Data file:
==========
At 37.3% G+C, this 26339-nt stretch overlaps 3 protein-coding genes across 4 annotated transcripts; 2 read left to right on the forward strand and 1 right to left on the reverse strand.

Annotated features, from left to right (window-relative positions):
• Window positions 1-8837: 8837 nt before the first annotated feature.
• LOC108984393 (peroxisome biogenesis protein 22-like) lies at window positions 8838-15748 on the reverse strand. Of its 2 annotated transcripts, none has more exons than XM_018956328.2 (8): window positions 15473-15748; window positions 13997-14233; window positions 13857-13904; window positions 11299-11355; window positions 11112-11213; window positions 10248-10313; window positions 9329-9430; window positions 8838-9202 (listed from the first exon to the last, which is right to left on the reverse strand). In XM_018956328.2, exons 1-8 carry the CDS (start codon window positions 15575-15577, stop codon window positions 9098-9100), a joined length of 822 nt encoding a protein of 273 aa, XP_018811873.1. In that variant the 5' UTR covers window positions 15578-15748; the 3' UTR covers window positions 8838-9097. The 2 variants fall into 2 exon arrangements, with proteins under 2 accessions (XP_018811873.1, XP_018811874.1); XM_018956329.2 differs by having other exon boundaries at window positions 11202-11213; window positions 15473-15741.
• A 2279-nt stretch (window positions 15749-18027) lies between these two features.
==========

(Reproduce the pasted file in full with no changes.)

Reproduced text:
At 37.3% G+C, this 26339-nt stretch overlaps 3 protein-coding genes across 4 annotated transcripts; 2 read left to right on the forward strand and 1 right to left on the reverse strand.

Annotated features, from left to right (window-relative positions):
• Window positions 1-8837: 8837 nt before the first annotated feature.
• LOC108984393 (peroxisome biogenesis protein 22-like) lies at window positions 8838-15748 on the reverse strand. Of its 2 annotated transcripts, none has more exons than XM_018956328.2 (8): window positions 15473-15748; window positions 13997-14233; window positions 13857-13904; window positions 11299-11355; window positions 11112-11213; window positions 10248-10313; window positions 9329-9430; window positions 8838-9202 (listed from the first exon to the last, which is right to left on the reverse strand). In XM_018956328.2, exons 1-8 carry the CDS (start codon window positions 15575-15577, stop codon window positions 9098-9100), a joined length of 822 nt encoding a protein of 273 aa, XP_018811873.1. In that variant the 5' UTR covers window positions 15578-15748; the 3' UTR covers window positions 8838-9097. The 2 variants fall into 2 exon arrangements, with proteins under 2 accessions (XP_018811873.1, XP_018811874.1); XM_018956329.2 differs by having other exon boundaries at window positions 11202-11213; window positions 15473-15741.
• A 2279-nt stretch (window positions 15749-18027) lies between these two features.